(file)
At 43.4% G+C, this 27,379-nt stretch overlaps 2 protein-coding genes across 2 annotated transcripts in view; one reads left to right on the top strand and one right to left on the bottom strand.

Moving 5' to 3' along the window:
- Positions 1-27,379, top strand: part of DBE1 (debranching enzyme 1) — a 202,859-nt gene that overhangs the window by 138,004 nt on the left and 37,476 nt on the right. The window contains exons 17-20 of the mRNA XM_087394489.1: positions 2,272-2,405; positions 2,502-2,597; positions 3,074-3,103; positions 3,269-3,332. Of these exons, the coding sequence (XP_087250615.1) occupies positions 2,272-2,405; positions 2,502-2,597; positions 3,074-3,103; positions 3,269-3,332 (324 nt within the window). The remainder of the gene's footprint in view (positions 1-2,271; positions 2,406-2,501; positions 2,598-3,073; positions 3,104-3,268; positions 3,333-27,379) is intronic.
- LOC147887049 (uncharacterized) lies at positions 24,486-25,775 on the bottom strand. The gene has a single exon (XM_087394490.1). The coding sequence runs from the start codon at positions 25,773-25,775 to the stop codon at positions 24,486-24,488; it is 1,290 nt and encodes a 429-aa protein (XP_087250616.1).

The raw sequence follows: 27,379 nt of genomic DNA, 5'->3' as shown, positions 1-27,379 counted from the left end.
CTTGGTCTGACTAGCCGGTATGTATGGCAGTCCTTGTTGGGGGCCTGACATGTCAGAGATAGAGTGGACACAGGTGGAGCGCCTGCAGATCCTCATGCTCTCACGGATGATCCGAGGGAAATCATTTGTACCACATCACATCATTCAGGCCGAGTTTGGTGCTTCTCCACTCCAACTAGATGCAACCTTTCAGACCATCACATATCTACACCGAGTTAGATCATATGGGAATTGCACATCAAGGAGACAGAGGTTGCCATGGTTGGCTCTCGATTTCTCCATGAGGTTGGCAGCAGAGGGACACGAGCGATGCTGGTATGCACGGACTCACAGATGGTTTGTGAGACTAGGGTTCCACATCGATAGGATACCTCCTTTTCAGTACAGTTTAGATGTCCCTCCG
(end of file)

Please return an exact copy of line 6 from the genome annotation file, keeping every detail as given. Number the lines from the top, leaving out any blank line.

CTTGGTCTGACTAGCCGGTATGTATGGCAGTCCTTGTTGGGGGCCTGACATGTCAGAGATAGAGTGGACACAGGTGGAGCGCCTGCAGATCCTCATGCTCTCACGGATGATCCGAGGGAAATCATTTGTACCACATCACATCATTCAGGCCGAGTTTGGTGCTTCTCCACTCCAACTAGATGCAACCTTTCAGACCATCACATATCTACACCGAGTTAGATCATATGGGAATTGCACATCAAGGAGACAGAGGTTGCCATGGTTGGCTCTCGATTTCTCCATGAGGTTGGCAGCAGAGGGACACGAGCGATGCTGGTATGCACGGACTCACAGATGGTTTGTGAGACTAGGGTTCCACATCGATAGGATACCTCCTTTTCAGTACAGTTTAGATGTCCCTCCG